b. Our Search for God is Over (and men and women are searching)

        2. The Word (Christ) Was Creator (1:3)

          a. What Are the Implications of Such a Personal Creator

          b. We live in a world shot through with impersonal, natural evolution. Here’s how it’s affected you…

        3. The Word (Christ) Was the Life and Light of Men (1:4-5)

          a. Explore the idea of life

          b. What are our conceptions of real life?

        4. Application: A worldview seeks to answer at least four basic questions: (1) Who is God? (2) Who is Man? (3) What is the Problem? (4) What is the Solution? What is God’s worldview? What is mine?

      B. Illustration(s): Develop various aspects of the twentieth century worldview: (1) raw paganism; (2) the collapse of modernism and the rugged cowboy image; (3) loneliness and fear; (4) etc.

      C. Transition Sentence: So what you do you really believe about the world, and your life in it? Why do we have the problems we do and where should our hope be? That Probably depends in large measure on the way you perceive and understand people and why they do what they do

    III. The Disturbing Problem of Human Sinfulness and the Unconquerable Grace of God (1:6-13)

      A. We Are A Disobedient Lot (this part of the text is basically narrative so tell it like a story)

        1. Textual Details (remember to explain, defend, and apply the ideas)

          a. Explain: The True Light Which Enlightens Every Man (1:6-9)

          b. The Disturbing Issue of the Widespread Rejection of Christ (1:10-11)

        2. Illustration:

        3. Transition Sentence: The human heart is a dark place, a dilapidated and dangerous old house, but God knows his way around in the dark…

      B. But God’s Grace Is Unconquerable

        1. Textual Details

          a. Those Who Received (Believed) Became Children of God (1:12)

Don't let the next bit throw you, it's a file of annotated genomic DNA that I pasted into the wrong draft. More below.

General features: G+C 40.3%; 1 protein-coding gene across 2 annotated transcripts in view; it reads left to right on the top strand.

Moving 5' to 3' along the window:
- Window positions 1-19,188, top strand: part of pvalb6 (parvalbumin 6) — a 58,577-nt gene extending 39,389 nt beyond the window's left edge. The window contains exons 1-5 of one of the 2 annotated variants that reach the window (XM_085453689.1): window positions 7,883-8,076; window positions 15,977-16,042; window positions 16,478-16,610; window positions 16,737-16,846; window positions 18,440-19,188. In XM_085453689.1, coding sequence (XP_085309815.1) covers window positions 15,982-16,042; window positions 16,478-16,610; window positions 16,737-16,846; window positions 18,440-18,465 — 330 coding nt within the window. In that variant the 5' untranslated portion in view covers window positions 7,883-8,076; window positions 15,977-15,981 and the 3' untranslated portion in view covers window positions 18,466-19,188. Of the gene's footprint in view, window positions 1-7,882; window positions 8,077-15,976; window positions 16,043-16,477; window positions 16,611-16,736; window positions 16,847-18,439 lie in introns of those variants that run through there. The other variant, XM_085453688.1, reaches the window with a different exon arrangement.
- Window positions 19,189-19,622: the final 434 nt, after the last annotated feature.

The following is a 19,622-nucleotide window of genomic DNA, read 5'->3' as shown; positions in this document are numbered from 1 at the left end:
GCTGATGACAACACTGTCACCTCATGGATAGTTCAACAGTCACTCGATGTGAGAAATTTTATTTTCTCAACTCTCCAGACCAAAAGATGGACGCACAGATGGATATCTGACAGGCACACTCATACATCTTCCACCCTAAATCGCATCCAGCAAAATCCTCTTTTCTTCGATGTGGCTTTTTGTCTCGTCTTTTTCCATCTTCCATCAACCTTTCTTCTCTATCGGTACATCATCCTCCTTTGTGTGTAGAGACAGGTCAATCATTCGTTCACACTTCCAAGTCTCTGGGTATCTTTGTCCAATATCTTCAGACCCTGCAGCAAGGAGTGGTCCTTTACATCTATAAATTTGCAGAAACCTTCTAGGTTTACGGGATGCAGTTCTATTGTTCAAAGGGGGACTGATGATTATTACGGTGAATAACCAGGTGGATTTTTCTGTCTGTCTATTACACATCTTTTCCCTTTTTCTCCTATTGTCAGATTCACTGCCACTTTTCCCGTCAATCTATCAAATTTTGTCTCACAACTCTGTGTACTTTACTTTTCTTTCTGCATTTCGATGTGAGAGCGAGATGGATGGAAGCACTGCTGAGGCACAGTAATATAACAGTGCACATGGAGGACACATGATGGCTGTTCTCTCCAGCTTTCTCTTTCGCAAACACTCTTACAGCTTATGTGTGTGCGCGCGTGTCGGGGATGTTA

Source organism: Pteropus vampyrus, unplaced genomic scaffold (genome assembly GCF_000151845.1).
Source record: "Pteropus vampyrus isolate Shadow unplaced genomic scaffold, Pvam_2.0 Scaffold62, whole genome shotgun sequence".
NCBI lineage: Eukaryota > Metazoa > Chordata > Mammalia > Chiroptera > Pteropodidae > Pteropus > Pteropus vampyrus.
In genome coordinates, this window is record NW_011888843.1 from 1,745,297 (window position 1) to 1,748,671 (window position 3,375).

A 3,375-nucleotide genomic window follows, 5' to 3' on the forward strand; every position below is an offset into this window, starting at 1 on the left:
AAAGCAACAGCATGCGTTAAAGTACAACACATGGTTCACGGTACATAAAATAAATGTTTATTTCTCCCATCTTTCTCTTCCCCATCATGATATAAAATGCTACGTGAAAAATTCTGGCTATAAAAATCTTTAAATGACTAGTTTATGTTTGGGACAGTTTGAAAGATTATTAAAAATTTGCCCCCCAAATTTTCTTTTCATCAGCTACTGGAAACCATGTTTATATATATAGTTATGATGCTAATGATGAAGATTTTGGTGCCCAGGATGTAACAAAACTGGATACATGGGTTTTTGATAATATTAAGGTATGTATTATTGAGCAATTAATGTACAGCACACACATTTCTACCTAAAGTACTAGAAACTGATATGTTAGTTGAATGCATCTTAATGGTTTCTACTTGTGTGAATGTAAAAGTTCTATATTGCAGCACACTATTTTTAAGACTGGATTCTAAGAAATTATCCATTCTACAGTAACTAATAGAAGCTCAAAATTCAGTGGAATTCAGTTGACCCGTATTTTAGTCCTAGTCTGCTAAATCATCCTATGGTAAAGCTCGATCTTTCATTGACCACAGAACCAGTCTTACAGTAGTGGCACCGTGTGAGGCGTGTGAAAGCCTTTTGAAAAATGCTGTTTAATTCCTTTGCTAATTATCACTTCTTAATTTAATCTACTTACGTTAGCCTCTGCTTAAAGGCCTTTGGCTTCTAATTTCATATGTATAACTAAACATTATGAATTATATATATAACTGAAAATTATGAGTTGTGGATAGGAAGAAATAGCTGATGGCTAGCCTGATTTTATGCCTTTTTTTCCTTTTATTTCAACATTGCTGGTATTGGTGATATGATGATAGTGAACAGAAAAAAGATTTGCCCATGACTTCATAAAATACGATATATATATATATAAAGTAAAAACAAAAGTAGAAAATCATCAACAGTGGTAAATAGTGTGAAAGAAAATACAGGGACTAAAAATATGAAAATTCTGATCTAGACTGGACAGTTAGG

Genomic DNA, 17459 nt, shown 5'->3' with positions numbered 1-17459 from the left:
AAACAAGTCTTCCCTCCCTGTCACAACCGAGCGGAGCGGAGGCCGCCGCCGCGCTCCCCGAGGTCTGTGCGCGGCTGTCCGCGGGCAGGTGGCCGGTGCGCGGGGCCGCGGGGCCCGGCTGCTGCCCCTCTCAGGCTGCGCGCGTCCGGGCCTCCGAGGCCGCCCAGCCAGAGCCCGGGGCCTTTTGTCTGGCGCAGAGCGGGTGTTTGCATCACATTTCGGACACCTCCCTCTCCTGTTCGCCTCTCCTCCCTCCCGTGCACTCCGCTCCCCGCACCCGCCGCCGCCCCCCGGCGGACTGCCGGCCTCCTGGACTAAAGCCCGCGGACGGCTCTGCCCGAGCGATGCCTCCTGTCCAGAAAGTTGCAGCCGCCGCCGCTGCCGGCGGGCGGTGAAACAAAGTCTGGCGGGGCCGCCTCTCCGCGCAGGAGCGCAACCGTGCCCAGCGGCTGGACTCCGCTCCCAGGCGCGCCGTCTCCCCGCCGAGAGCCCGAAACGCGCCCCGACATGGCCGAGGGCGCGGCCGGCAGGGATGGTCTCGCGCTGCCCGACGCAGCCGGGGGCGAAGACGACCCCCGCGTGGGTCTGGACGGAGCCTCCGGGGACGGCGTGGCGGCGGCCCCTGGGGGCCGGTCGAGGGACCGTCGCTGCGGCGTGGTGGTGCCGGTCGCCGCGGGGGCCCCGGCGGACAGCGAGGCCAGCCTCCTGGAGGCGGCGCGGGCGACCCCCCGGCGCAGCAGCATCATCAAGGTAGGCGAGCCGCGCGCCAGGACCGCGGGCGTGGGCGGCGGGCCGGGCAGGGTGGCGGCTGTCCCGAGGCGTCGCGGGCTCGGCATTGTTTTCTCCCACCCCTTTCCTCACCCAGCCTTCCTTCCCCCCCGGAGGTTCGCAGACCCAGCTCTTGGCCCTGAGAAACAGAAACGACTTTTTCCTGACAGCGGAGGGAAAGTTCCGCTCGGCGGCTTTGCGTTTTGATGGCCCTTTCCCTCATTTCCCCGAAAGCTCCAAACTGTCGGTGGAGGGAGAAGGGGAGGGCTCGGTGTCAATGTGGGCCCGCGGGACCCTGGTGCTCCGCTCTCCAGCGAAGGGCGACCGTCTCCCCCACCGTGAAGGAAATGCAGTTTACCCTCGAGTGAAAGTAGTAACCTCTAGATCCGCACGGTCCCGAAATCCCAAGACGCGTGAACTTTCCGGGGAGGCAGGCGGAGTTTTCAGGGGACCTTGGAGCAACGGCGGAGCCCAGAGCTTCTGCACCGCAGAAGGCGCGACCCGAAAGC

b. God’s Children Are Born not by Any Human Origin, But by God (1:13)

        2. Illustration:

        3. Transition:

    IV. Rethinking our Understanding of the God Who Is There (1:14-18)

      A. Textual Details (Choose which ones you will develop for your purposes)

        1. The Word Who Came from the Father Became Human (1:14)

        2. John’s Humble Testimony Concerning the Preexistence of Christ (1:15)

        3. We Have Been Blessed from the Fullness of Christ’s Grace (1:16)

        4. The Contrast Between Jesus and the Law of Moses (1:17)

        5. Jesus, the One and Only God, Has Made Him Known (1:18)

      B. Illustration

      C. Transition to Conclusion

    V. Conclusion

      A. Summarize the Big Idea. Say it Again.

      B. Illustrate and Appeal

V. Preparing A Lesson from Narrative Material—John 9:1-41

Preparing a lesson from narrative material has its own set of challenges somewhat different from working with expository materials. We want to develop a subject/complement from the text, but do not want to simply preach it as an abstract idea. Story is not abstract, but concrete. Stories “show” their meaning, they don’t generally explain it. They are full of sensory experience, not just cognitively expressed ideas. They are right brain, not left. We want to draw our audience into the story so that they can relive the experience of the characters, experience the plot tension, and cast their vote for the hero!

Therefore, we need to develop the subject/complement into a teaching idea with the concerns, questions, and problems of our people. Then, we need to develop that idea through the details of the story.

We said that the subject/complement for John 9:1-41 is: Jesus’ healing of the blind man, followed by the various responses, shows that the one who admits his blindness will find the light (Christ), but anyone who claims to see, when he in fact does not, will remain blind.

Our exegetical or textual outline according to the language of John4 was as follows:

    I. The Healing of the Blind Man (9:1-12)

      A. The Occasion

        1. The Man Born Blind Man (9:1)

        2. The Question: “Who sinned?” (9:2)

        3. The Answer: “No one…but that the work of God might be revealed” (9:3-5)

      B. The Miracle (9:6-7)